HOW TO WRITE YOUR LATE WILL AND TESTAMENT
2 Timothy 4:1-8
When we read Paul’s advice to Timothy, we see the hindsight of age and the potential of youth. Paul has a lot of experience packed into the years of his life as the Apostle of Christ to the gentiles. He has pushed through the pain, endured the hardships, and lived with the humiliation of persecution for his faith. Timothy was a young man by comparison but he was a man of deep faith and in him Paul saw great potential as a leader in God’s Church. I think Paul saw Timothy as an example of those who carry the torch to the next generation. It was a serious transition. Paul knew his days were numbered and he was concerned about what he was leaving behind. Timothy and others would soon bear the leadership role of Paul and other pillars in the church. What a challenge it is! It requires a sober mind and a kind of seriousness that calls on the young to grow up and for the old to remain focused on the things of God.
There was a Baptist preacher named Obadiah Holmes who lived in the middle of the 1600s. He was a member of the Second Baptist Church established in this country, which was in Newport, Rhode Island. Obadiah Holmes is one of our Baptist forefathers and a spiritual father for all Christians. He was a dedicated worker for the Lord and he was tough. Once, he went into Massachusetts to preach the gospel and was arrested for preaching the gospel without a license and for being a Baptist. He was thrown into the stockade, along with others, for the crime of preaching. The others paid bail to get out but he refused and he refused to let anyone else pay is bail. His conviction was that no State had the right to tell a man that he could not preach the gospel.
When Obadiah was about to die, he wrote a little book called Last Will And Testimony of Obadiah Homes. In it he leaves a few dollars to his five children and to his grandchildren, less than $300 total. He leaves a few pots and pans and household goods. But he left something else, he left his testimony. For him, the most important thing that he could leave was his testimony of what Christ had done for him. He left words of testimony of his faith and life to his wife, to his children, to his church, and to the world.
I have certainly discovered that the veil between life and death is very thin and that death is a possibility for any of us. But, those, who are in the third trimester of life, know that life will come to an end for all us. How are senior adults to live the Christian life in light of these dark facts? I don’t think the answers are so simple as one might think. There are many factors to consider. Certainly health is one of the most important ones to ask. What does your health permit? You may be concerned about preserving your estate to leave it to others. You may be concerned about your good name and your memory in the community. You may want to pass on a business to your sons and daughters.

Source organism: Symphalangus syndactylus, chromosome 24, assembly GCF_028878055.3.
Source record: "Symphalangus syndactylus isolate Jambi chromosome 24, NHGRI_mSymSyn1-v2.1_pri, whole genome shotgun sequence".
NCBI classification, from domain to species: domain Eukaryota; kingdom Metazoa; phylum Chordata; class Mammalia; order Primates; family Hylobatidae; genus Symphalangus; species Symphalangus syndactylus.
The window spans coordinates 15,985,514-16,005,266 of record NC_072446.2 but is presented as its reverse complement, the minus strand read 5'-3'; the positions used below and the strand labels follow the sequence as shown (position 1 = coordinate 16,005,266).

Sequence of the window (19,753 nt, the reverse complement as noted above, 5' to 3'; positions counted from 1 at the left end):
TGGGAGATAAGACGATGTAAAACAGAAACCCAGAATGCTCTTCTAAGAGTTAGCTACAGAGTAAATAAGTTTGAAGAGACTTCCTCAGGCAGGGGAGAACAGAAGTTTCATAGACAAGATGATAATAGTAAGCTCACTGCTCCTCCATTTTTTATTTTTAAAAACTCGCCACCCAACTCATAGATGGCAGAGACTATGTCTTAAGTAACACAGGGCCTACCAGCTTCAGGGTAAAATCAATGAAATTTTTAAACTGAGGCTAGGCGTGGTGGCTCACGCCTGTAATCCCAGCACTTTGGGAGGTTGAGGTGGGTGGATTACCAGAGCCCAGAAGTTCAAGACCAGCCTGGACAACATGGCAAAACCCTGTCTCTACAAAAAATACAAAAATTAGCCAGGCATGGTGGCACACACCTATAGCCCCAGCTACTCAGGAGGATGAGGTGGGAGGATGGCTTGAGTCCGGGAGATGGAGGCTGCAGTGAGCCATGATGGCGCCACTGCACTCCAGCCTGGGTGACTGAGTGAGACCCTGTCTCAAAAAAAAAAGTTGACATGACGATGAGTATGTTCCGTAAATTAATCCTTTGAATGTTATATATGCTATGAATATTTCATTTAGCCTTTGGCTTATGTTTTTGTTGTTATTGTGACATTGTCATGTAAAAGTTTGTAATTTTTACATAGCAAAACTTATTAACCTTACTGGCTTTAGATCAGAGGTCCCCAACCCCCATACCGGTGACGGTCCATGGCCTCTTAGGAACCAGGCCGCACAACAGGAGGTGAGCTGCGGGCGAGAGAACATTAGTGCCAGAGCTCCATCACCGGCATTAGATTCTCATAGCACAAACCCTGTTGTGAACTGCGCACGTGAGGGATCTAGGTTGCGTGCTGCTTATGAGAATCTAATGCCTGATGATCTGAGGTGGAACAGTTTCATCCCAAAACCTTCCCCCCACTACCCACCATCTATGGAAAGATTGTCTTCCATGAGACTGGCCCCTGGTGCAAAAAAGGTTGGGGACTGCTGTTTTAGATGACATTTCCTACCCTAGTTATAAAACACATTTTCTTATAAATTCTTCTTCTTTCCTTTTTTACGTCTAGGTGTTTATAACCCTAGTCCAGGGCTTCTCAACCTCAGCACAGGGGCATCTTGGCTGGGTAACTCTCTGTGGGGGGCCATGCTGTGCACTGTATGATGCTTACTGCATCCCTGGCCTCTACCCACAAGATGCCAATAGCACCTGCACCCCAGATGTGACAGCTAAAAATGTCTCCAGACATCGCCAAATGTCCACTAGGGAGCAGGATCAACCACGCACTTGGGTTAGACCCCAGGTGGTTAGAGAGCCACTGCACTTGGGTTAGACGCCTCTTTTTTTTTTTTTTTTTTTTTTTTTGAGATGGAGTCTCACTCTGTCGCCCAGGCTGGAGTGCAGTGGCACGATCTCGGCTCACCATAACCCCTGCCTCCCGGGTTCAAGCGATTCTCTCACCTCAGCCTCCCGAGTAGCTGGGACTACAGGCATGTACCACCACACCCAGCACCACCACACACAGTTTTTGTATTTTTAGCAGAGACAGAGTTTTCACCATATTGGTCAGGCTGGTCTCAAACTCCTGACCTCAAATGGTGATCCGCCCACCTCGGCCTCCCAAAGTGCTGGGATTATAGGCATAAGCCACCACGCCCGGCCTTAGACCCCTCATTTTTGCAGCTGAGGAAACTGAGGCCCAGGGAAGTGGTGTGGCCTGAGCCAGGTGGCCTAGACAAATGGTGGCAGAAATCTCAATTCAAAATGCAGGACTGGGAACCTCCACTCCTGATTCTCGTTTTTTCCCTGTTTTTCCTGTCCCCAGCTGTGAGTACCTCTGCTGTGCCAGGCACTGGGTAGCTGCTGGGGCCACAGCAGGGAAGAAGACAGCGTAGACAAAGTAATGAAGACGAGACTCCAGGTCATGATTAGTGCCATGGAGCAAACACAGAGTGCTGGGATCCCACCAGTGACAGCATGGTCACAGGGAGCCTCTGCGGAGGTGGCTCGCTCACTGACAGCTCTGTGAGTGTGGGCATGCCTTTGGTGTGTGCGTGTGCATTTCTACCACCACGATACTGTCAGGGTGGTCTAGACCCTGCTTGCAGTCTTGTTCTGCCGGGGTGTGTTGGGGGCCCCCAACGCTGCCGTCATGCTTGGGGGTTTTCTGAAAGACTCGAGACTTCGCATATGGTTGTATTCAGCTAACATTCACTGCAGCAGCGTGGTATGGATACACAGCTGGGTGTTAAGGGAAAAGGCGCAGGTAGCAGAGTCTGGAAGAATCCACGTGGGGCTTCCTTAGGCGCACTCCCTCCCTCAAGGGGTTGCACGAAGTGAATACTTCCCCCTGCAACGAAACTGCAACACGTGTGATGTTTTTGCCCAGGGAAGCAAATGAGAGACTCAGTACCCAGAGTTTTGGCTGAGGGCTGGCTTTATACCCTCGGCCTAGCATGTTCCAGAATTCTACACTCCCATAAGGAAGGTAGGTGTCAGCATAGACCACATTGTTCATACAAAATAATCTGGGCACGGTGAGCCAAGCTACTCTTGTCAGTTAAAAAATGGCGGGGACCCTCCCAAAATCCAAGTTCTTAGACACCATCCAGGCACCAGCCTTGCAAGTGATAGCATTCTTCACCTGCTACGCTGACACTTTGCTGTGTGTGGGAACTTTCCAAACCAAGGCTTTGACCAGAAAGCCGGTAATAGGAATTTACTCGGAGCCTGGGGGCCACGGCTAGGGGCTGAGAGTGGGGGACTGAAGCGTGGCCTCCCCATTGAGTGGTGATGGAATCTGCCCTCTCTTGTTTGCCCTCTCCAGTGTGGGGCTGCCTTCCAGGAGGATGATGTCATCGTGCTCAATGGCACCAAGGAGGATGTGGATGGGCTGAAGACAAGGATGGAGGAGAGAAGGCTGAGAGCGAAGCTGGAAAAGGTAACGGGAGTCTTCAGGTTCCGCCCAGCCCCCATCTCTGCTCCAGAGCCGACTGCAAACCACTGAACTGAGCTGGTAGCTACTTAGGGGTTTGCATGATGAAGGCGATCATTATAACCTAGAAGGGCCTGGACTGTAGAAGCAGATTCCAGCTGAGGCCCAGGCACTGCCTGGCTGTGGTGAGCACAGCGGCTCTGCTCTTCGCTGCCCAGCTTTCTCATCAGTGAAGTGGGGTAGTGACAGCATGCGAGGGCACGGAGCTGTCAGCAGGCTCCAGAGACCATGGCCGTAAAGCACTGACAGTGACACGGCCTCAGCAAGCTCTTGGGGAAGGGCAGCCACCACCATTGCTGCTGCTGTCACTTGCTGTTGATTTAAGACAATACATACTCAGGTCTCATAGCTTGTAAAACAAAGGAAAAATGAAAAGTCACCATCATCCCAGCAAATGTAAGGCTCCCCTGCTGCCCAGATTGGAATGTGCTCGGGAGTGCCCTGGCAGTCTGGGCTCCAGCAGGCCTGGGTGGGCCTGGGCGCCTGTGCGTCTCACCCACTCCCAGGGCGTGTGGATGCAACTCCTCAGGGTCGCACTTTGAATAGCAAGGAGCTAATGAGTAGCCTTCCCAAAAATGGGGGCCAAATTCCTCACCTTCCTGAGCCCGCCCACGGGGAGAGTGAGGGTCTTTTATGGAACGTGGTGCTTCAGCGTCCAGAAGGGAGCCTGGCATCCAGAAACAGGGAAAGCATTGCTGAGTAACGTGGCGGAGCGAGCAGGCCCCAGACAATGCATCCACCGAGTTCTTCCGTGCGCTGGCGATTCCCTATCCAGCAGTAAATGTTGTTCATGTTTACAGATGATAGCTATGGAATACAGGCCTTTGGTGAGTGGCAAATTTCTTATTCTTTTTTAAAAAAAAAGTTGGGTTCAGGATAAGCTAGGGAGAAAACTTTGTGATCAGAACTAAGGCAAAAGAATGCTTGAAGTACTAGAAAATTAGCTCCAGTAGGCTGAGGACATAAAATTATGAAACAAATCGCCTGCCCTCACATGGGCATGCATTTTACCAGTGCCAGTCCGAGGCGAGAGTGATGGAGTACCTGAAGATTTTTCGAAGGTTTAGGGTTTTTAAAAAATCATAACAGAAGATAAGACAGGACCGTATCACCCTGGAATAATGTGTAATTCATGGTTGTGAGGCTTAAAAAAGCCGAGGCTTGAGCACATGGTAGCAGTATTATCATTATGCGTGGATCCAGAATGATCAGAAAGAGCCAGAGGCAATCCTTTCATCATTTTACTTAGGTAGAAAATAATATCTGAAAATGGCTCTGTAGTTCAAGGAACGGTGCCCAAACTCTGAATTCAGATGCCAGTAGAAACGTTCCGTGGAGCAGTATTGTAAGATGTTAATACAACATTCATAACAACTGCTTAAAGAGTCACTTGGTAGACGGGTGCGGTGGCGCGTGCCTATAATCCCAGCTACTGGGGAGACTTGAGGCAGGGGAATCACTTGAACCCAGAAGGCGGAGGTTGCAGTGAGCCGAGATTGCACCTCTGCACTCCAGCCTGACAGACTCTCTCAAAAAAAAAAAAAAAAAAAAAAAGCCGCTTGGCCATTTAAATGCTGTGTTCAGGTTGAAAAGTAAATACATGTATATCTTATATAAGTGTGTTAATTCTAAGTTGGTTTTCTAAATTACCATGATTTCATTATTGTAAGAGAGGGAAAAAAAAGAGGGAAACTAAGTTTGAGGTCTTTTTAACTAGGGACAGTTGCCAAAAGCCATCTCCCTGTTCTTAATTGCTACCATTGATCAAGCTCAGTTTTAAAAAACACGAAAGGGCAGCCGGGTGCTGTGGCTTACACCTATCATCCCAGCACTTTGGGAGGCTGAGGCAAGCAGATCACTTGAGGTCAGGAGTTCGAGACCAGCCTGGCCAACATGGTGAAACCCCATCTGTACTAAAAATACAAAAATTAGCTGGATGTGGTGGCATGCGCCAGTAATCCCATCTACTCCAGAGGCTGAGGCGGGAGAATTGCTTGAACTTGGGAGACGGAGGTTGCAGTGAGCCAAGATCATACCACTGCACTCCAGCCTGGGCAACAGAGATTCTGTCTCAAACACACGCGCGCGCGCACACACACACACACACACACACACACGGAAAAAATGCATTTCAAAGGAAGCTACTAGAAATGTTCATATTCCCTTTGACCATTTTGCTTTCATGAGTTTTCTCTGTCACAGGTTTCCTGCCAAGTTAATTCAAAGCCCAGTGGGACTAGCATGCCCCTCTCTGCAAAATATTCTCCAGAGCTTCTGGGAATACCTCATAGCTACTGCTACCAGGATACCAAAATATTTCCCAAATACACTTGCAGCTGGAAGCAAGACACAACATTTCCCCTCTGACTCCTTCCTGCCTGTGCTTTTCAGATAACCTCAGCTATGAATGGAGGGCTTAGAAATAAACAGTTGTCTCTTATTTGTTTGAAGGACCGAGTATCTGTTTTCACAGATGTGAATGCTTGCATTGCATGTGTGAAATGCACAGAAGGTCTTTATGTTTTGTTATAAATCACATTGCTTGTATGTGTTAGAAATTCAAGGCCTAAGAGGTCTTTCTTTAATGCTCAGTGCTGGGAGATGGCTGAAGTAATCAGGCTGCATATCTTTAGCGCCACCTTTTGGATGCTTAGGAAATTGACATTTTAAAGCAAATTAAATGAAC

While these things are important, I think the best will and testament is what Obadiah Holmes left to his family, the testimony of his faith. This is precisely what Paul was doing in this last chapter of II Timothy. Paul was in prison. There is some speculation when and where, but from the tone of the text it seems that Paul was in Rome in the final days of his life.
What Paul has to say is of the highest priority and of the utmost importance. And if one could sum up the life of Paul, I think they could be found in these words of testimony. “Timothy, fulfill your ministry!” As I come to the end of mine, you fulfill yours. You keep on going. Don’t stop! Even when I am gone, the Gospel must be preached.
Therefore, preach the Word. The idea of preaching is more than just standing behind the pulpit and speaking. The word means to announce, to proclaim. It can mean to share in a conversation or to proclaim in a sermon or to teach. This is not just evangelism as we know it, but teaching and preaching the whole counsel of God, how to be saved and how to live, what is expected behavior and what is not, how to love and how to reject those who pervert the gospel. Furthermore, it is a Word that must be proclaimed in season and out of season. In other words, always be ready to give a witness to the hope that is within you.
Paul’s charge involved three aspects, reproving, rebuking and exhorting. Reproving carries with it the idea of convicting or convincing or correcting those who have distorted ideas (Oden, 136). It is teaching proper doctrine and belief.
Rebuking is even a stronger word. Reproving is the ordinary teaching of others. But to rebuke someone is to strongly warn those who have rejected instruction and correction.